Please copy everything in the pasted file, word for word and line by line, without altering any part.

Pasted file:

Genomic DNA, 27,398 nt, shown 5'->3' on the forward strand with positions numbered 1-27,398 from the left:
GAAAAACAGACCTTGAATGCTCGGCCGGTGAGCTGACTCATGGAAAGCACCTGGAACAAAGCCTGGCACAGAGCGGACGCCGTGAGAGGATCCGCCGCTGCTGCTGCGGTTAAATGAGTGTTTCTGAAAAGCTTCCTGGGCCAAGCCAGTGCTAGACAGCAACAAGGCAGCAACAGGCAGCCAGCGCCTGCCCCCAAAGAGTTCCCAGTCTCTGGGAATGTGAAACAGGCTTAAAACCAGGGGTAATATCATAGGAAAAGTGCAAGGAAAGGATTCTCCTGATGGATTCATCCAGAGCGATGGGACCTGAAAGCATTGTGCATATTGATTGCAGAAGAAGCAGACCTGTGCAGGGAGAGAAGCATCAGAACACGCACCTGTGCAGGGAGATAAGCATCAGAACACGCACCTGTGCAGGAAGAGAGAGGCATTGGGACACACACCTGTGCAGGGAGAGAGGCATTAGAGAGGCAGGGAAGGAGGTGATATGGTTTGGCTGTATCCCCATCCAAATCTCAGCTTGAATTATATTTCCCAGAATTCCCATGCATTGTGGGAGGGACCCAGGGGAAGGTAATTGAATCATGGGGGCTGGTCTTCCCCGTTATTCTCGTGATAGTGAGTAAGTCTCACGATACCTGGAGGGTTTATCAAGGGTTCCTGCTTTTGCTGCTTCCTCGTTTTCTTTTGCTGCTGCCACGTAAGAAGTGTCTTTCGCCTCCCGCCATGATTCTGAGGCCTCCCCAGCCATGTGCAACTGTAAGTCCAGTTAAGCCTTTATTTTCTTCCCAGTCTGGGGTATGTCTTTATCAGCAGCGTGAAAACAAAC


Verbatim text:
Genomic DNA, 27,398 nt, shown 5'->3' on the forward strand with positions numbered 1-27,398 from the left:
GAAAAACAGACCTTGAATGCTCGGCCGGTGAGCTGACTCATGGAAAGCACCTGGAACAAAGCCTGGCACAGAGCGGACGCCGTGAGAGGATCCGCCGCTGCTGCTGCGGTTAAATGAGTGTTTCTGAAAAGCTTCCTGGGCCAAGCCAGTGCTAGACAGCAACAAGGCAGCAACAGGCAGCCAGCGCCTGCCCCCAAAGAGTTCCCAGTCTCTGGGAATGTGAAACAGGCTTAAAACCAGGGGTAATATCATAGGAAAAGTGCAAGGAAAGGATTCTCCTGATGGATTCATCCAGAGCGATGGGACCTGAAAGCATTGTGCATATTGATTGCAGAAGAAGCAGACCTGTGCAGGGAGAGAAGCATCAGAACACGCACCTGTGCAGGGAGATAAGCATCAGAACACGCACCTGTGCAGGAAGAGAGAGGCATTGGGACACACACCTGTGCAGGGAGAGAGGCATTAGAGAGGCAGGGAAGGAGGTGATATGGTTTGGCTGTATCCCCATCCAAATCTCAGCTTGAATTATATTTCCCAGAATTCCCATGCATTGTGGGAGGGACCCAGGGGAAGGTAATTGAATCATGGGGGCTGGTCTTCCCCGTTATTCTCGTGATAGTGAGTAAGTCTCACGATACCTGGAGGGTTTATCAAGGGTTCCTGCTTTTGCTGCTTCCTCGTTTTCTTTTGCTGCTGCCACGTAAGAAGTGTCTTTCGCCTCCCGCCATGATTCTGAGGCCTCCCCAGCCATGTGCAACTGTAAGTCCAGTTAAGCCTTTATTTTCTTCCCAGTCTGGGGTATGTCTTTATCAGCAGCGTGAAAACAAAC